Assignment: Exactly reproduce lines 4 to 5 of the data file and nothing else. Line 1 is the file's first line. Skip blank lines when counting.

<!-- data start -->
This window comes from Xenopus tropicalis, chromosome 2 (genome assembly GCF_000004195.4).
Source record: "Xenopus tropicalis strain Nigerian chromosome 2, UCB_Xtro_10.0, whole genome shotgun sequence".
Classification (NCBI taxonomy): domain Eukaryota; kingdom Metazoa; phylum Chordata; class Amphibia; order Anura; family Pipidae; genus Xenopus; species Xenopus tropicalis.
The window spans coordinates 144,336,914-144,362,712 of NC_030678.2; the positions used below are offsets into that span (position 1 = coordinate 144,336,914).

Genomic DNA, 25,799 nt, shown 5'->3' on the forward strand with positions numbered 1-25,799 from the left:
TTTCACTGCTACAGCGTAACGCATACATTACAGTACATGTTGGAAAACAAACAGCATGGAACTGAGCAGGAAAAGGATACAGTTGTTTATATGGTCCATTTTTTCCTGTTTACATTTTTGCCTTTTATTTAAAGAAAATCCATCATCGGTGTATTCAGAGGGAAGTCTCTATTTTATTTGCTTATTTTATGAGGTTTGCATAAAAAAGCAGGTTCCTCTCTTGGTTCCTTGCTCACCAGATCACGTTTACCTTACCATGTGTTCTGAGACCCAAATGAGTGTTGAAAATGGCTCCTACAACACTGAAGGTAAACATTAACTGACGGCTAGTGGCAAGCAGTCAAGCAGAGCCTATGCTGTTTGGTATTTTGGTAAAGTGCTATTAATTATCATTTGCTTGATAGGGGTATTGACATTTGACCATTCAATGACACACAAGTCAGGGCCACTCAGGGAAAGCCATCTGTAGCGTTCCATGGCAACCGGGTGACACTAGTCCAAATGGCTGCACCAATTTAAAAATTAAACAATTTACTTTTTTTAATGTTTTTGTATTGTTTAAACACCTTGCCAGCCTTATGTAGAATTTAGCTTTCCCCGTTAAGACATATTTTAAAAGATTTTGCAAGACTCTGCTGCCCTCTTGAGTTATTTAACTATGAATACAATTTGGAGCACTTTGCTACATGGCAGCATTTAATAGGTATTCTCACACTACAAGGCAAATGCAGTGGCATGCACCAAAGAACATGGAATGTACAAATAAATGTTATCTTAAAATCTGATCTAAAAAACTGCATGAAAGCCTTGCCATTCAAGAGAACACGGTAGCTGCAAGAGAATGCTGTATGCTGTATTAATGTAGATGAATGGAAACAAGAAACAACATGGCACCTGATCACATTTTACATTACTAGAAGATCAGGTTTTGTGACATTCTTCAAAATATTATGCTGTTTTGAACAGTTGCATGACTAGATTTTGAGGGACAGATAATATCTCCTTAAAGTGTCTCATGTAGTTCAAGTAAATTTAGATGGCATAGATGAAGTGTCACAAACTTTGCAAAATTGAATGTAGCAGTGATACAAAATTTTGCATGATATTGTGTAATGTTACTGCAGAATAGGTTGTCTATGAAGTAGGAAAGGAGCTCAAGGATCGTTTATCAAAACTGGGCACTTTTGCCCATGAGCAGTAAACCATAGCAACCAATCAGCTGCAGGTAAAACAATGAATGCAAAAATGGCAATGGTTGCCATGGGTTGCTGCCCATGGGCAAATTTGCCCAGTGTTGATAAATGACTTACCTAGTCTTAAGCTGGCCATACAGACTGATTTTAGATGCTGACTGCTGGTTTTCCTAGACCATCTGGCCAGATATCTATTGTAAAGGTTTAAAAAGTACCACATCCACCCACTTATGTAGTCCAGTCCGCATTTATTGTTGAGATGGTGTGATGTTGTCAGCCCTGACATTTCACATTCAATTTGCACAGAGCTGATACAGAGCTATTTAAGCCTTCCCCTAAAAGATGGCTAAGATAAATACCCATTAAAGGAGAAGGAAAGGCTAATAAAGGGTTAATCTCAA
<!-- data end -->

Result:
The window spans coordinates 144,336,914-144,362,712 of NC_030678.2; the positions used below are offsets into that span (position 1 = coordinate 144,336,914).

Genomic DNA, 25,799 nt, shown 5'->3' on the forward strand with positions numbered 1-25,799 from the left: